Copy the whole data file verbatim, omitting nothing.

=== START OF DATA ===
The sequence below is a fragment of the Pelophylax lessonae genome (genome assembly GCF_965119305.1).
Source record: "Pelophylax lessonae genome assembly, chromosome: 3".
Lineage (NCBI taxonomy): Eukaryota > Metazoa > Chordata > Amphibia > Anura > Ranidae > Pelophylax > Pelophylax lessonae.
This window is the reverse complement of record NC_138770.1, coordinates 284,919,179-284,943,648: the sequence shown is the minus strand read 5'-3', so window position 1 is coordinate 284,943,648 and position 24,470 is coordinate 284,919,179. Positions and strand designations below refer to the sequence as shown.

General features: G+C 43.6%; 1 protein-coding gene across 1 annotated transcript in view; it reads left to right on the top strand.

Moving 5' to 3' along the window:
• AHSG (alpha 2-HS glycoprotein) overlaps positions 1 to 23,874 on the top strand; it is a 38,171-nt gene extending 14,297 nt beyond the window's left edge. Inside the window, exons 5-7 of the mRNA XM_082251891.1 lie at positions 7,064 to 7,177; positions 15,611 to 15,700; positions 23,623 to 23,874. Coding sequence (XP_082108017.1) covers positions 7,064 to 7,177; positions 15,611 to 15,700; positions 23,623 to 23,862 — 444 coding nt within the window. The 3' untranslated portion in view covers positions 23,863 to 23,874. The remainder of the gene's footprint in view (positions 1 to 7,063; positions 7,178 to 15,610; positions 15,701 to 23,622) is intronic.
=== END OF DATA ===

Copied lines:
The sequence below is a fragment of the Pelophylax lessonae genome (genome assembly GCF_965119305.1).
Source record: "Pelophylax lessonae genome assembly, chromosome: 3".
Lineage (NCBI taxonomy): Eukaryota > Metazoa > Chordata > Amphibia > Anura > Ranidae > Pelophylax > Pelophylax lessonae.
This window is the reverse complement of record NC_138770.1, coordinates 284,919,179-284,943,648: the sequence shown is the minus strand read 5'-3', so window position 1 is coordinate 284,943,648 and position 24,470 is coordinate 284,919,179. Positions and strand designations below refer to the sequence as shown.

General features: G+C 43.6%; 1 protein-coding gene across 1 annotated transcript in view; it reads left to right on the top strand.

Moving 5' to 3' along the window:
• AHSG (alpha 2-HS glycoprotein) overlaps positions 1 to 23,874 on the top strand; it is a 38,171-nt gene extending 14,297 nt beyond the window's left edge. Inside the window, exons 5-7 of the mRNA XM_082251891.1 lie at positions 7,064 to 7,177; positions 15,611 to 15,700; positions 23,623 to 23,874. Coding sequence (XP_082108017.1) covers positions 7,064 to 7,177; positions 15,611 to 15,700; positions 23,623 to 23,862 — 444 coding nt within the window. The 3' untranslated portion in view covers positions 23,863 to 23,874. The remainder of the gene's footprint in view (positions 1 to 7,063; positions 7,178 to 15,610; positions 15,701 to 23,622) is intronic.